Comptroller questioned Ganot's integrity in 2005
The State Comptroller's Report for 2005 said that in 2002-2003, when Yaakov Ganot headed the Immigration Administration (IA), the reported numbers for migrant workers expelled from Israel were inflated by tens of percentage points.
The report, which did not mention Ganot by name, listed several grave findings in the administration's functioning.
Ganot was already serving as Prison Service commissioner, a post he was appointed to in July 2003, when the report was released.
To inflate the number of foreigners supposedly expelled from the country, the IA used to include in its figures tourists from Western countries and Jews who had overstayed their visas (see box), the Comptroller's Report said.
The report slams malfunctions in the IA's activity too, in its field-work supervision and its cooperation with other government bodies. It blasts the administration for wasting resources, neglecting to enforce the law vis-a-vis the employers of migrant workers, and infringing on those workers' rights.
The report found that not all the laborers who were expelled by air had been made to sign a form waiving their right to appeal their expulsion. "It is therefore doubtful whether the detainees' agreement had been given willingly and freely," the comptroller wrote.
The report castigated the cooperation of the Prison Service and the Immigration Administration. Although the Prison Service (which was already headed by Ganot) announced that the Maasiyahu prison compound was open to admit foreign workers 24 hours a day, documents from the IA showed it did not deliver them at night. Due to the lack of coordination between these bodies, said the report, "foreign workers' human rights were infringed upon" and the process of their expulsion "was filled with shortcomings... [and] the norms and regulations were not properly enforced."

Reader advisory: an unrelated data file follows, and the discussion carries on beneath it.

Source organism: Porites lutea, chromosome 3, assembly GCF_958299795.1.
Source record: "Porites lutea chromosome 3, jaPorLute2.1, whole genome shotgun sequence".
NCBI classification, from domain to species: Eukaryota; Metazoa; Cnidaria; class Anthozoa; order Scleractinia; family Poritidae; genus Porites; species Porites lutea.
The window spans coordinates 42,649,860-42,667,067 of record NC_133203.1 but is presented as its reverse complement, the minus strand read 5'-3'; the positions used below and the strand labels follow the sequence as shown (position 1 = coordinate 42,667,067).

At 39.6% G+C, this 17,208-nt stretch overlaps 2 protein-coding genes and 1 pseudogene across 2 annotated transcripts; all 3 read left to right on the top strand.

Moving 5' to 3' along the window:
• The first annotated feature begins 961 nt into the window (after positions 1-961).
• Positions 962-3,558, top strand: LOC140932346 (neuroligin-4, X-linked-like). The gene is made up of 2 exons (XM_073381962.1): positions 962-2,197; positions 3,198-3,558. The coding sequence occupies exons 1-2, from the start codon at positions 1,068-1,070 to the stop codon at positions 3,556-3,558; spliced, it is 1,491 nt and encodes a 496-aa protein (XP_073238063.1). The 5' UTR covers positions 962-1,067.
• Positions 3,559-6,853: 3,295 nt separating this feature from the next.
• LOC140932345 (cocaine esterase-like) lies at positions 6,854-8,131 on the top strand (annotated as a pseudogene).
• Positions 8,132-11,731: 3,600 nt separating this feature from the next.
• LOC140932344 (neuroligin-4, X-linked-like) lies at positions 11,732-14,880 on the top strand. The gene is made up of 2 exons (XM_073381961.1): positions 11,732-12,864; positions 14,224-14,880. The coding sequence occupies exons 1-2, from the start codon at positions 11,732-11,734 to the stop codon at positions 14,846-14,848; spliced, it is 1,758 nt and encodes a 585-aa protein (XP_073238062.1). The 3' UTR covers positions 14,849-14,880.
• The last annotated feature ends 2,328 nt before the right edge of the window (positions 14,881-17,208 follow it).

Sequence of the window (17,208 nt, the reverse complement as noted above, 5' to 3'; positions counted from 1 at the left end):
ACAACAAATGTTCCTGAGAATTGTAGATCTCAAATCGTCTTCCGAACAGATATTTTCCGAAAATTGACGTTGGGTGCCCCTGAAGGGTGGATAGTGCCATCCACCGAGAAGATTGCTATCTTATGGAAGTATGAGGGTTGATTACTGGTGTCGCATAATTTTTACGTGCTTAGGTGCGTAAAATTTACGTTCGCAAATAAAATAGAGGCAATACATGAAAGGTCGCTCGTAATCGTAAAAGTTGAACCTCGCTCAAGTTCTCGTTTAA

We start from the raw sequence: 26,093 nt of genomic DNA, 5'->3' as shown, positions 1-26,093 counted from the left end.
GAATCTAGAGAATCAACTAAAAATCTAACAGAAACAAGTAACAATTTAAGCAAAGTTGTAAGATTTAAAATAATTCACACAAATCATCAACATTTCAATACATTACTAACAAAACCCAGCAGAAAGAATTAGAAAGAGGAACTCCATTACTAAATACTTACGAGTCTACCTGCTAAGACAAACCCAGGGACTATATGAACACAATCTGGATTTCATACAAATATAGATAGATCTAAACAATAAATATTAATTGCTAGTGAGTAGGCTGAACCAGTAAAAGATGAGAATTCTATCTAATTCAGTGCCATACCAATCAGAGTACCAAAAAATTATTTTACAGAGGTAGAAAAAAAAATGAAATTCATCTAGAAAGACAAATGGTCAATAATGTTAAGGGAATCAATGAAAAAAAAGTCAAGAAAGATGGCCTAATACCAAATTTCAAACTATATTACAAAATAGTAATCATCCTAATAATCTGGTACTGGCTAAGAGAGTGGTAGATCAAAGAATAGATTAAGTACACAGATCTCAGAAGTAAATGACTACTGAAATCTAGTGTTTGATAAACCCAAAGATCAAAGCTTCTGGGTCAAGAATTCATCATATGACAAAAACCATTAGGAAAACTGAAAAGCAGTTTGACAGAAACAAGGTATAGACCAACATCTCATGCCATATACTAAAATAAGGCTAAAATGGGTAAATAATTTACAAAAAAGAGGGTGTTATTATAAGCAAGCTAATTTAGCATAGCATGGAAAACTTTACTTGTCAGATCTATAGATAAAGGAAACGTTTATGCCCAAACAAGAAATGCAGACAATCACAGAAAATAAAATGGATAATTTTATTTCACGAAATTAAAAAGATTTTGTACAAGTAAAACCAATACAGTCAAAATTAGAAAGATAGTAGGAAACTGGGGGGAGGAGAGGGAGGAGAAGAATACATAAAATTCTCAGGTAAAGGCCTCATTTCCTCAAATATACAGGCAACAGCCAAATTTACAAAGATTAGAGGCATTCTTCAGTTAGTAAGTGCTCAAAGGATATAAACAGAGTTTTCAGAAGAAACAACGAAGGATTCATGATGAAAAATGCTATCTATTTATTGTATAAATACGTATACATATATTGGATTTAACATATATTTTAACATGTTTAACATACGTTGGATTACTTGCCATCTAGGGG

Public Security Minister Avi Dichter praised Ganot's efficiency this week, when he announced his appointment as national police chief. Dichter also said the organizational structure of the police needed to be changed.
The Comptroller's Report raises doubts about both Ganot's efficiency and his integrity.
In the year between the time Ganot formed the Immigration Administration and his appointment as prison commissioner, police commanders occasionally commented at general command staff debates that the IA's figures were artificially inflated and were unreliable. Ganot reacted to these comments with fury.
In the '90s, after Ganot - then a police major general - was acquitted, because of reasonable doubt, of charges of fraud and breach of trust, and put on disciplinary trial, the state prosecution demanded his removal from the police altogether. Then-public security minister Avigdor Kahalani undertook in a letter to the prosecution that Ganot would be "removed from all field command posts and from central headquarters posts."
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